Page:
Has CDF decided?

Vatican-watcher Gianluca Barile says that CDF has held a meeting and reached conclusions about the Medjugorje case, to be presented to Pope Francis. How reliable this is: we don’t know yet. (The translation is mine.)

Medjugorje: the Vatican rejects the apparitions and isolates the seers
by Gianluca Barile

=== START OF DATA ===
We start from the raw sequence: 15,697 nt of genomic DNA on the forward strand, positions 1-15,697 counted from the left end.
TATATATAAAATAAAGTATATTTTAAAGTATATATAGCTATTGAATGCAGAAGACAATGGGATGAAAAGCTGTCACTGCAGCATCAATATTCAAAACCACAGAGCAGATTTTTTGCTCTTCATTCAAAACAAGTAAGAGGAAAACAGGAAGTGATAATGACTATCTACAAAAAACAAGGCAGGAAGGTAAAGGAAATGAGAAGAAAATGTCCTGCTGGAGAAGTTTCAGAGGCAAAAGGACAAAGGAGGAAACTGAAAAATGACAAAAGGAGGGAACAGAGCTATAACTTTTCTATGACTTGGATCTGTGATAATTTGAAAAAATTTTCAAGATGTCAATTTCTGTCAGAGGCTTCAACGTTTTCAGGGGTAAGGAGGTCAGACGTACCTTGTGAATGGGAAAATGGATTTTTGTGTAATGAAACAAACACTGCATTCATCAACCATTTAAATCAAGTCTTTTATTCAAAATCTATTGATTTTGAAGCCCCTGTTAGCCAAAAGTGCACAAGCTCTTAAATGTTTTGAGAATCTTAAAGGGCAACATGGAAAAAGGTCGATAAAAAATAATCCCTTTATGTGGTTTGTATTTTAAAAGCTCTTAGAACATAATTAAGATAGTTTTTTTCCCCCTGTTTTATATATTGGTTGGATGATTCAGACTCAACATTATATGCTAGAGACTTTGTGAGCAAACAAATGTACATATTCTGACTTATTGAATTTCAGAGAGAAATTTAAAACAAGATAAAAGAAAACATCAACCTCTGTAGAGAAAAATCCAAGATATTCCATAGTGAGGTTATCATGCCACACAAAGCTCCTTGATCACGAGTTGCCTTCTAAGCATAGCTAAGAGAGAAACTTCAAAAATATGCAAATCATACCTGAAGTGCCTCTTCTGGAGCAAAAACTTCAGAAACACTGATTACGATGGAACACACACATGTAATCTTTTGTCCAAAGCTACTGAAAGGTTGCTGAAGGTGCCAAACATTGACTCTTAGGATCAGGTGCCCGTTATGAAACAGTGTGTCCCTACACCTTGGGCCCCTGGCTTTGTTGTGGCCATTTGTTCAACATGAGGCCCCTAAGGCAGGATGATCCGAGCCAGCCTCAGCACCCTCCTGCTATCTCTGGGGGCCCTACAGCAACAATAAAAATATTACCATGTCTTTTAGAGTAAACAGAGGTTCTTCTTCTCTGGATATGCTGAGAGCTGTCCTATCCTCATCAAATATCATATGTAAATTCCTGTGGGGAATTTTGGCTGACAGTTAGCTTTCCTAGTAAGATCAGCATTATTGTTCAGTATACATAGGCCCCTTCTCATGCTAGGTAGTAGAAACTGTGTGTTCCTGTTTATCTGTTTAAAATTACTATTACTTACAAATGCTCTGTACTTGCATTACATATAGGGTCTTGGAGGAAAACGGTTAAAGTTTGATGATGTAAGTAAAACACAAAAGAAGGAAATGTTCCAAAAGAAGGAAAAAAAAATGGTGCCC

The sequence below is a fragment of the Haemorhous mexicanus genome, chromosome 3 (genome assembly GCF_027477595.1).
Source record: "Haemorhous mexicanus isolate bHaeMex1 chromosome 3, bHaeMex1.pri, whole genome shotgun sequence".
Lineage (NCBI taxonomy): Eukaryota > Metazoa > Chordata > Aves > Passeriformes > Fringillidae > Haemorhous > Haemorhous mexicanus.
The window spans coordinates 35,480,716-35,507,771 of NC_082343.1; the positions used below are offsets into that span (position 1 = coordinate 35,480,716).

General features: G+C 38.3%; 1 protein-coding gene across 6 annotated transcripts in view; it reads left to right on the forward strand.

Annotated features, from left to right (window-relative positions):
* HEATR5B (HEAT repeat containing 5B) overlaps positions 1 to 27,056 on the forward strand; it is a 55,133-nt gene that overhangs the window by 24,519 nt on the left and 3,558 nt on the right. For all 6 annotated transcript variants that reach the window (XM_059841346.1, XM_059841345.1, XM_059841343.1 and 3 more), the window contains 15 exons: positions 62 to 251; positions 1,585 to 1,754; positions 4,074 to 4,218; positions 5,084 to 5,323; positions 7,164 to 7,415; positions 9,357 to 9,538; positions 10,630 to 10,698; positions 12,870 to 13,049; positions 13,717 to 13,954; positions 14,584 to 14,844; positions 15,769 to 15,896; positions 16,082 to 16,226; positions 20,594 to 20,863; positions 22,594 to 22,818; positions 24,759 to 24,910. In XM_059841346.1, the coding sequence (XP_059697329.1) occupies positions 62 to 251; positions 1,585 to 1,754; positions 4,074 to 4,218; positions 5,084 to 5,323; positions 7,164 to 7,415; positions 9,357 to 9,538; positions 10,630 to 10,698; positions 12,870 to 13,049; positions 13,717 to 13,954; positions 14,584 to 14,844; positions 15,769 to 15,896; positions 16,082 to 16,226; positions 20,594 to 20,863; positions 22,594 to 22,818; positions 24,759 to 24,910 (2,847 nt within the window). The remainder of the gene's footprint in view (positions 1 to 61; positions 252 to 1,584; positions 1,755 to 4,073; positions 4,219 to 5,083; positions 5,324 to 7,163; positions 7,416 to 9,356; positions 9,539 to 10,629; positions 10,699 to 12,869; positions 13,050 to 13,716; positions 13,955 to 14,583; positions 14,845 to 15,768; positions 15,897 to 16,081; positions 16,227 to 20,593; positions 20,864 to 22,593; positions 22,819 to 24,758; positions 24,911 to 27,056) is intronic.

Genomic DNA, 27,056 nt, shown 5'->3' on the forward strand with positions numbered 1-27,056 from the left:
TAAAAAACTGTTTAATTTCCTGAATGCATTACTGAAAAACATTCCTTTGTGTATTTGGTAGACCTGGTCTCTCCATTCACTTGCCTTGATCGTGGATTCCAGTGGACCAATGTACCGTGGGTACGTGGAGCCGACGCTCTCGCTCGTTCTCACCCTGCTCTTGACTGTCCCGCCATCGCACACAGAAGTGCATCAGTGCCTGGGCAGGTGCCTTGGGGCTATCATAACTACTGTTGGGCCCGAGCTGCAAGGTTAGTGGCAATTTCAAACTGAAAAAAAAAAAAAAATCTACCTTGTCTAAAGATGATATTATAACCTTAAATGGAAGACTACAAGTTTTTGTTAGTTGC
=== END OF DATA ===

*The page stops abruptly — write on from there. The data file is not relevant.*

The only concession, for Medjugorje, recognized as a place of prayer, is because God knows how to reap where he does not sow, explained the Cardinal Gerhard Ludwig Müller, Prefect of the Doctrine of the Faith, during the Plenary of the Congregation which met yesterday to express itself on the alleged apparitions of our Lady to the six “seers” of this little locality in Bosnia-Herzegovina, who say they have received messages periodically from the “Gospa” for 34 years in a row. As for the remainder, the judgment of the former Holy Office, which expressed itself on the basis of the final report of the “Ruini Commission”, established by Benedict XVI to shed light precisely on this phenomenon, was absolutely negative. For the Congregation of the Doctrine of the Faith, indeed the “apparitions” do not consist of anything supernatural, so the faithful have been forbidden to take part in the “ecstasies” of the six “seers” and the latter have been prohibited to disclose the texts of the messages which they might receive from our Lady. Another NO regards the parish of Medjugorje, under the title of St. James, which will not become a Marian shrine, as the six “seers” themselves apparently had wished. But that’s not all: Bishops may not welcome the “seers” into their dioceses for public meetings and testimonies, as has happened up to today, but are limited to providing accompaniment, by a priest, for pilgrims who travel to Medjugorje. Pilgrims themselves who go to Medjugorje, will not be permitted to recognize, by their presence, the authenticity of the apparitions and are to avoid any contact with the “seers”, concentrating only on prayer and approaching the Sacraments. But why so much severity on the Vatican’s part? First of all, due to the theological inconsistency of the messages, then because of the economic interest of the “seers” who have invested in inns and travel agencies, and hence due to the rivalry which has divided some of them, and for the disobedience shown both toward the bishop of Mostar, their Diocese, and toward the Pope who, by means of the “Ruini Commission”, ordered them in vain to present the ten secrets which they allegedly received from the “Gospa”. One of the key aspects which impelled the Vatican to use the iron fist, is precisely that of money: true seers have never been seen making money from their own apparitions. On this point, it’s only right to ask: do the six “seers” of Medjugorje maintain that they see and speak with our Lady because the alleged apparitions are real, or only to attract a greater number of pilgrims to travel with their agencies and make reservations in their inns? The last word is waiting for Pope Francis, who will shortly issue an appropriate decree, but it is hard to think that the Pontiff could change the conclusions of CDF, especially because he himself, several times, has shown, more or less evidently, his own scepticism about the goodness of what is happening at Medjugorje. So things are headed toward a noisy signal of black smoke.